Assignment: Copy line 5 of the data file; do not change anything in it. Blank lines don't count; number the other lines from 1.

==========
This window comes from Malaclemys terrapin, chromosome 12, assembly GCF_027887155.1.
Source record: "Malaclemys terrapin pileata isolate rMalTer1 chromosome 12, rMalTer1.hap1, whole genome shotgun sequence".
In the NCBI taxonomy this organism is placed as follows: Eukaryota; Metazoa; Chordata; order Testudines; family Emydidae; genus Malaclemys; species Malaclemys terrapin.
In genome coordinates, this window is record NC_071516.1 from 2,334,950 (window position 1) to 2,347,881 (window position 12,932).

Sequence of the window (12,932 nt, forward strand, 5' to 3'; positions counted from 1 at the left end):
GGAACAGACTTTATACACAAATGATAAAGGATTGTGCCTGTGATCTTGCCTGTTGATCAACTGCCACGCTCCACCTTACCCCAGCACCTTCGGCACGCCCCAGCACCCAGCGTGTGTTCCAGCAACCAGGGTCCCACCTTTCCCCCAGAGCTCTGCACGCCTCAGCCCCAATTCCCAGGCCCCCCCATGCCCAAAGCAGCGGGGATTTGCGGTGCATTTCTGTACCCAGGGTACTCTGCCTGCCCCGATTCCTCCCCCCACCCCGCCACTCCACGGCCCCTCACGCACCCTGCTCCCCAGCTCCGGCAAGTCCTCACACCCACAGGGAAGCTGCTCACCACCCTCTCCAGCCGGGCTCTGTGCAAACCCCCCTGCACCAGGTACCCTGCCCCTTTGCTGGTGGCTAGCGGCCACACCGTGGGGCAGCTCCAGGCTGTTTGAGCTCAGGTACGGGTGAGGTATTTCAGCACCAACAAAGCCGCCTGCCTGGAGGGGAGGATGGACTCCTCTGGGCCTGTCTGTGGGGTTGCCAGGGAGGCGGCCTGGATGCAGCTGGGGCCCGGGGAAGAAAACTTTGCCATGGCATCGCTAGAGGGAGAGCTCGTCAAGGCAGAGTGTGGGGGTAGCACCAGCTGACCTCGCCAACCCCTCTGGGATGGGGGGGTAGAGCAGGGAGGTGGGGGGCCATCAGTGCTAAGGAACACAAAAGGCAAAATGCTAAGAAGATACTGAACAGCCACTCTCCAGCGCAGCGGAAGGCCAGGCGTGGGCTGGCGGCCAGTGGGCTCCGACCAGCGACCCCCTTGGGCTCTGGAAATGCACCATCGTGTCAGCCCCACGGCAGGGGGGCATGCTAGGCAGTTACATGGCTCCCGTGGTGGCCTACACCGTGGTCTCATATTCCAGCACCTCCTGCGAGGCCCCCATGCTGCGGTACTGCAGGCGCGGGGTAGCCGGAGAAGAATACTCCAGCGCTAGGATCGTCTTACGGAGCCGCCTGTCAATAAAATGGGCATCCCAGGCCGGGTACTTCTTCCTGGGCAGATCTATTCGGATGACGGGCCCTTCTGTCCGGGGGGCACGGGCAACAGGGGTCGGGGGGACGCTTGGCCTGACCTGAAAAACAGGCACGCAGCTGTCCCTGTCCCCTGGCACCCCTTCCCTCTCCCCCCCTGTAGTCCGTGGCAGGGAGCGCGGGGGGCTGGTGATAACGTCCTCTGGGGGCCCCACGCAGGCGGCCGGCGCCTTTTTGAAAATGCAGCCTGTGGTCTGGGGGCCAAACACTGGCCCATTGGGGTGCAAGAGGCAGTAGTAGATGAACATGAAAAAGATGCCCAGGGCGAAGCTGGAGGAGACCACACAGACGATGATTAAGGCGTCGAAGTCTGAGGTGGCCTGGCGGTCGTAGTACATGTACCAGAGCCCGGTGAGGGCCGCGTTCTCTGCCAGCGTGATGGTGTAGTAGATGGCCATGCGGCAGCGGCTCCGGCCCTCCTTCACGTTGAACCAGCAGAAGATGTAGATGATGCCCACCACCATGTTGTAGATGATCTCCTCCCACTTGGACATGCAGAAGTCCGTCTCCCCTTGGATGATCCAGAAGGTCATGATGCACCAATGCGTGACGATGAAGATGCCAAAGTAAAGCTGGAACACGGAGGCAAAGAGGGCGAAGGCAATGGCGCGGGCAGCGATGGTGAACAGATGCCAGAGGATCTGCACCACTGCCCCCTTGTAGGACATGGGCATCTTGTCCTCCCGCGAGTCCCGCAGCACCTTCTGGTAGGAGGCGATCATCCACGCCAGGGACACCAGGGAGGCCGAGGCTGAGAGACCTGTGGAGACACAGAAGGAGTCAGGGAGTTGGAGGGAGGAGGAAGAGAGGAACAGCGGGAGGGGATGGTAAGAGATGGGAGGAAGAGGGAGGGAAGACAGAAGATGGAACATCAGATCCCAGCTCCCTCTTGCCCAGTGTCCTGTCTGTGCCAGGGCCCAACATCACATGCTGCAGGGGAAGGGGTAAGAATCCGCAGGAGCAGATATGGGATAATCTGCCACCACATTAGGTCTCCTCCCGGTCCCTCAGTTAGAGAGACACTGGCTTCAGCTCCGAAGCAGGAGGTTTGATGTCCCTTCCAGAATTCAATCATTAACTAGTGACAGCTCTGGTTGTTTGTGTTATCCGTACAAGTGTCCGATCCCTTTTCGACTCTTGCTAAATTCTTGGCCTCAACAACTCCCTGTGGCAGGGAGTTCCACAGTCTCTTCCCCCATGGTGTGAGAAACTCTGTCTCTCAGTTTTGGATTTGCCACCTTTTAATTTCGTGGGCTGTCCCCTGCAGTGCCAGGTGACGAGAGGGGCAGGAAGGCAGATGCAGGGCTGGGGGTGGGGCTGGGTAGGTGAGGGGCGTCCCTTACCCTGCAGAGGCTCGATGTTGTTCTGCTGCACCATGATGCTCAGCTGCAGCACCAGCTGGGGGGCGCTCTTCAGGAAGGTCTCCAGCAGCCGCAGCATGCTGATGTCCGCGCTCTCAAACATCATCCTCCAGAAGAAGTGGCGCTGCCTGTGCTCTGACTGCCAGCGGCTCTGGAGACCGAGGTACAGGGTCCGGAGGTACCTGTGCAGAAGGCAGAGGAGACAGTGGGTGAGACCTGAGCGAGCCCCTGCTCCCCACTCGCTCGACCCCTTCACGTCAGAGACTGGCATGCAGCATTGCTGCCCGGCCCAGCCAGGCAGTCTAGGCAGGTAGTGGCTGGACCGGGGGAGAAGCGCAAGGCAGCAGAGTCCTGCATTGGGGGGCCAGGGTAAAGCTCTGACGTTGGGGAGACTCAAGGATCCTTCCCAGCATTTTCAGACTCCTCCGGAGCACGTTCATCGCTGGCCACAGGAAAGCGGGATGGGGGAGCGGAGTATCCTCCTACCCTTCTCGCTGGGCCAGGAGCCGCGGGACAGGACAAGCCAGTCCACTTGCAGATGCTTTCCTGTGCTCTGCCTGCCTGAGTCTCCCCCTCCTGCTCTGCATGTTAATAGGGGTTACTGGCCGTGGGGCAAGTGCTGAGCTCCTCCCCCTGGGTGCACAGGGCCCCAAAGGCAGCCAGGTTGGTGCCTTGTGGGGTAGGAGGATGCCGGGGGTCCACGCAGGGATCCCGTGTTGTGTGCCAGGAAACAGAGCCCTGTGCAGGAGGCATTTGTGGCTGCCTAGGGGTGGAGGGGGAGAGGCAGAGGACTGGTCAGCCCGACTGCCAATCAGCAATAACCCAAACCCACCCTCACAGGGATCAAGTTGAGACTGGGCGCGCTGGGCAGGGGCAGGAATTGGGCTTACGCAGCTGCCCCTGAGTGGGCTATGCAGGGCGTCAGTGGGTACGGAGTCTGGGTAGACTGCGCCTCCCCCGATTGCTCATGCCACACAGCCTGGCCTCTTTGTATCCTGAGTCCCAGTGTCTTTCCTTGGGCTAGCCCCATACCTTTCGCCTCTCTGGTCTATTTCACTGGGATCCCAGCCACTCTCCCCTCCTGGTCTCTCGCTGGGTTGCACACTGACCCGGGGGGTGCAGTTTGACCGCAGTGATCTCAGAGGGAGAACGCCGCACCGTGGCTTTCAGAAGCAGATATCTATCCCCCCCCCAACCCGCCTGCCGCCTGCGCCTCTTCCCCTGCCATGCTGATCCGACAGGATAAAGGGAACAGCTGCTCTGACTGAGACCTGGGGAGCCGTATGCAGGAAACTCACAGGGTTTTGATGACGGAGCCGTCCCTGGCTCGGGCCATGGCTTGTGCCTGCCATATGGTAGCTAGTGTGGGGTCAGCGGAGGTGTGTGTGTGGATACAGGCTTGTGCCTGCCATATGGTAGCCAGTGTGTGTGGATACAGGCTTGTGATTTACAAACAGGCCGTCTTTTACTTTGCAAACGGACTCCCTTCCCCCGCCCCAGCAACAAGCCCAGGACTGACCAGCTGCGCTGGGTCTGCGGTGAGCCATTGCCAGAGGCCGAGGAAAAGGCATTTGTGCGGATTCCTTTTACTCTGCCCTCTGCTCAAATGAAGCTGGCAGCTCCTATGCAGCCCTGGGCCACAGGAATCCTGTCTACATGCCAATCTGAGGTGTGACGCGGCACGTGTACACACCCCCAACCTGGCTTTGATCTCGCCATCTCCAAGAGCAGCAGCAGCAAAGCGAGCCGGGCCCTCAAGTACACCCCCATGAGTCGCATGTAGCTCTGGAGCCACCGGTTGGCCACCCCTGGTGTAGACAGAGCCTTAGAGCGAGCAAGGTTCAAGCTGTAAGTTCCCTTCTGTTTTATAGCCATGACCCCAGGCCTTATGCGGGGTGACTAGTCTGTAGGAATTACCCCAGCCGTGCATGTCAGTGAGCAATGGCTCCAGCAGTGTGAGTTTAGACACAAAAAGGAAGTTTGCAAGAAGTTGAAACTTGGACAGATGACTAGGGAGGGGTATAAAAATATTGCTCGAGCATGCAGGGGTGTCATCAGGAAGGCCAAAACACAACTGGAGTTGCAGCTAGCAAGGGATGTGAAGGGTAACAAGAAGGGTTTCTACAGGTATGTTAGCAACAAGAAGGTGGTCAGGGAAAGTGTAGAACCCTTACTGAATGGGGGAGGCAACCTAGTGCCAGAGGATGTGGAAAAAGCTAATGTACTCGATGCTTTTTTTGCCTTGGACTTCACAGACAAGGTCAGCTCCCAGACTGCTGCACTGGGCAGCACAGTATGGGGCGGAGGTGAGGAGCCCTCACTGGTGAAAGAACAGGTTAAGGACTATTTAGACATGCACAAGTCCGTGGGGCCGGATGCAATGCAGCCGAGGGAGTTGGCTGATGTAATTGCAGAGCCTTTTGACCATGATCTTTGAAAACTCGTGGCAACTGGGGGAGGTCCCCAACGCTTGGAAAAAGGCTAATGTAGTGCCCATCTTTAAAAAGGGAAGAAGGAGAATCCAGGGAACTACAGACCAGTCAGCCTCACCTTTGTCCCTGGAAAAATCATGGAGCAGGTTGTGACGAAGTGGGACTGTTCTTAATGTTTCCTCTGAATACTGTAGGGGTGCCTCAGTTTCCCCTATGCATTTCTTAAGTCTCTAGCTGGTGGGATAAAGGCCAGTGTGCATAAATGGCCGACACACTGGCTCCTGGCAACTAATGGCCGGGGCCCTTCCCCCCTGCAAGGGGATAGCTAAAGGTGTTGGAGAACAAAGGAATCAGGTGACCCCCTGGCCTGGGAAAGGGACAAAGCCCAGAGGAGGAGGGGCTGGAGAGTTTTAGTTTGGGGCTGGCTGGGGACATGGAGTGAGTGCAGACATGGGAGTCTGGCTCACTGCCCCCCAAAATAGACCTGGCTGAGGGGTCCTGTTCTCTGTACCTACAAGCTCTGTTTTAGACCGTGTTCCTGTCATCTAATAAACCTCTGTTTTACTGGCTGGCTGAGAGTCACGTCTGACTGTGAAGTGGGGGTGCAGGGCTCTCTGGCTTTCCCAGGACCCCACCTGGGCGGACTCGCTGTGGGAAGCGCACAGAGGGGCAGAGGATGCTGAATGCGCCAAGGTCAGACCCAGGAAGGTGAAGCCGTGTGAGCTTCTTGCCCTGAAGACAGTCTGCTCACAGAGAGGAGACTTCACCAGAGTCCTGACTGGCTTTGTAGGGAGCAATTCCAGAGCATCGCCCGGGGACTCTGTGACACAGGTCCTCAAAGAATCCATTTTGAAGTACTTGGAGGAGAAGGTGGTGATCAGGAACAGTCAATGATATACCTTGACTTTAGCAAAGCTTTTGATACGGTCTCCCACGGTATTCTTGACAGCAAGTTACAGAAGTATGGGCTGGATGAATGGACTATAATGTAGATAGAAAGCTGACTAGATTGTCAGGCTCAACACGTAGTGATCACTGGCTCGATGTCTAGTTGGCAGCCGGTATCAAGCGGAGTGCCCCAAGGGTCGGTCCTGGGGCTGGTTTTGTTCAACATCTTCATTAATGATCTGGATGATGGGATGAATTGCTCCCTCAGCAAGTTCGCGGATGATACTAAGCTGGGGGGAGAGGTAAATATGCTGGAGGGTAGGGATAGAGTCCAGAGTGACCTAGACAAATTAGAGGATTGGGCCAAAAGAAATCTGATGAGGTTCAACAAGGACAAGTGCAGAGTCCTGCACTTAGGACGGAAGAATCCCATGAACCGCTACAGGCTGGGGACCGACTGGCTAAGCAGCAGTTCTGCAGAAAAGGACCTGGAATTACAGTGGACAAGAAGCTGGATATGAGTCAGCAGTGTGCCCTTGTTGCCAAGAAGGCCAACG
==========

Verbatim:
Sequence of the window (12,932 nt, forward strand, 5' to 3'; positions counted from 1 at the left end):